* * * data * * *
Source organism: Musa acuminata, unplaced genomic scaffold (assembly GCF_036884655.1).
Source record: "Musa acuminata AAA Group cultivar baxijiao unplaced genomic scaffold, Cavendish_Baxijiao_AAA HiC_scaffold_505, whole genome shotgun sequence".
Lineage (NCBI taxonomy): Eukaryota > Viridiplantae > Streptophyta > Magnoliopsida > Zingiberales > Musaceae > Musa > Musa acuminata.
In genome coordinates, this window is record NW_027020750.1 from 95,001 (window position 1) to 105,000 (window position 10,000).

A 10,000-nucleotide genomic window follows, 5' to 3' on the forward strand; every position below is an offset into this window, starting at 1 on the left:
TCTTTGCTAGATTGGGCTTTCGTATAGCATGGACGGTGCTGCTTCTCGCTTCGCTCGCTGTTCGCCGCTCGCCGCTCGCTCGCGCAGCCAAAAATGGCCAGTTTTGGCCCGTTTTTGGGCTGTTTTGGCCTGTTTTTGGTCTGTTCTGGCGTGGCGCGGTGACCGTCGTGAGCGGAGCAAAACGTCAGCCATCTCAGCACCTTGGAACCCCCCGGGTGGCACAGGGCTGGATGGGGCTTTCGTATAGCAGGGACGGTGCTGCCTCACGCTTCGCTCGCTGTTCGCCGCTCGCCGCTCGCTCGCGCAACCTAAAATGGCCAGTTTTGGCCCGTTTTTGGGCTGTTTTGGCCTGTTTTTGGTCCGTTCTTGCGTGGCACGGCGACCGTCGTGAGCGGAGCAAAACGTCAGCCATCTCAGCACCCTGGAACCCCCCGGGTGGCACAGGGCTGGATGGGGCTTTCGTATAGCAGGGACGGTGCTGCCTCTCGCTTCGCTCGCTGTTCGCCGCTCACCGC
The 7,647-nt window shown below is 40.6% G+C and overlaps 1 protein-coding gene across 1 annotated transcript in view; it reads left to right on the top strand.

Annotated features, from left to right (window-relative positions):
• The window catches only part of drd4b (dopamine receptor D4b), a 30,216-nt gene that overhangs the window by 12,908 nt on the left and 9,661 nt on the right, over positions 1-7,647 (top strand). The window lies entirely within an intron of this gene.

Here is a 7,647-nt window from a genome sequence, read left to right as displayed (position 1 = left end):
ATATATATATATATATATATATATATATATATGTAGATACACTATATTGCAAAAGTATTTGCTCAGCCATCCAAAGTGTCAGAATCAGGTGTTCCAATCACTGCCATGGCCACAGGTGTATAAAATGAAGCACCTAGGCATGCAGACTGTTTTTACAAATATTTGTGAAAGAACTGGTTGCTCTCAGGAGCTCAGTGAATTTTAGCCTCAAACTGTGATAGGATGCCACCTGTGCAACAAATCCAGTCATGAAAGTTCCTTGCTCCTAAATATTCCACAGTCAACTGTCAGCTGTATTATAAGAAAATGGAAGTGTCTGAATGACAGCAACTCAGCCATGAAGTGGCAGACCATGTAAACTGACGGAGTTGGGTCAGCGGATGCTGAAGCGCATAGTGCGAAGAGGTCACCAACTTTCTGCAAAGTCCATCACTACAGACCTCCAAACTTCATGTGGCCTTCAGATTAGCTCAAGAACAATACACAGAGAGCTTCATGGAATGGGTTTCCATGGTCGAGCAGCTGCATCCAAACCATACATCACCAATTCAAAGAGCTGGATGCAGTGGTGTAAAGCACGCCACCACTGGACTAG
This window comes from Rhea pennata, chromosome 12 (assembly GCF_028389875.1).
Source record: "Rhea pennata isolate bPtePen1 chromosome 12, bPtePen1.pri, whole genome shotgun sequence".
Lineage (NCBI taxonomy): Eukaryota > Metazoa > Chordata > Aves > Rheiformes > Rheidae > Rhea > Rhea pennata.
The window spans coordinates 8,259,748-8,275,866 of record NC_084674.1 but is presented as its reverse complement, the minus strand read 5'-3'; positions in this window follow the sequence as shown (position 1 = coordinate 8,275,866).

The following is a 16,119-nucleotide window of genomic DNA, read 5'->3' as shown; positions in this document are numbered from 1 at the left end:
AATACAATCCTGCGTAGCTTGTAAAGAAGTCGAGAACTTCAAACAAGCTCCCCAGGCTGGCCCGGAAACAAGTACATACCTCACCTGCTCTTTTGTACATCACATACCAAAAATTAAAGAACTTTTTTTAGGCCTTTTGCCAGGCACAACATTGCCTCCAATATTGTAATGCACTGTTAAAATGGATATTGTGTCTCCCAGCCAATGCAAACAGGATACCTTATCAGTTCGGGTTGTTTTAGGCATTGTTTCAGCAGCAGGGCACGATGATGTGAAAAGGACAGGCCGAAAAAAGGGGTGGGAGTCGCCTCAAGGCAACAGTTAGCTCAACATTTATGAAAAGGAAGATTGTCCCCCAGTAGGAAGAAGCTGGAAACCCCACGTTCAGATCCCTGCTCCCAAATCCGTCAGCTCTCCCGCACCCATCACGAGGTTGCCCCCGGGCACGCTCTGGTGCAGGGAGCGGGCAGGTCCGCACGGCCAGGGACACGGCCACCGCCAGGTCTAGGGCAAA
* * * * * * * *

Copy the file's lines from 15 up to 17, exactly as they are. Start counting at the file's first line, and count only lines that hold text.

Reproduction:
The window spans coordinates 8,259,748-8,275,866 of record NC_084674.1 but is presented as its reverse complement, the minus strand read 5'-3'; positions in this window follow the sequence as shown (position 1 = coordinate 8,275,866).

The following is a 16,119-nucleotide window of genomic DNA, read 5'->3' as shown; positions in this document are numbered from 1 at the left end:
AATACAATCCTGCGTAGCTTGTAAAGAAGTCGAGAACTTCAAACAAGCTCCCCAGGCTGGCCCGGAAACAAGTACATACCTCACCTGCTCTTTTGTACATCACATACCAAAAATTAAAGAACTTTTTTTAGGCCTTTTGCCAGGCACAACATTGCCTCCAATATTGTAATGCACTGTTAAAATGGATATTGTGTCTCCCAGCCAATGCAAACAGGATACCTTATCAGTTCGGGTTGTTTTAGGCATTGTTTCAGCAGCAGGGCACGATGATGTGAAAAGGACAGGCCGAAAAAAGGGGTGGGAGTCGCCTCAAGGCAACAGTTAGCTCAACATTTATGAAAAGGAAGATTGTCCCCCAGTAGGAAGAAGCTGGAAACCCCACGTTCAGATCCCTGCTCCCAAATCCGTCAGCTCTCCCGCACCCATCACGAGGTTGCCCCCGGGCACGCTCTGGTGCAGGGAGCGGGCAGGTCCGCACGGCCAGGGACACGGCCACCGCCAGGTCTAGGGCAAA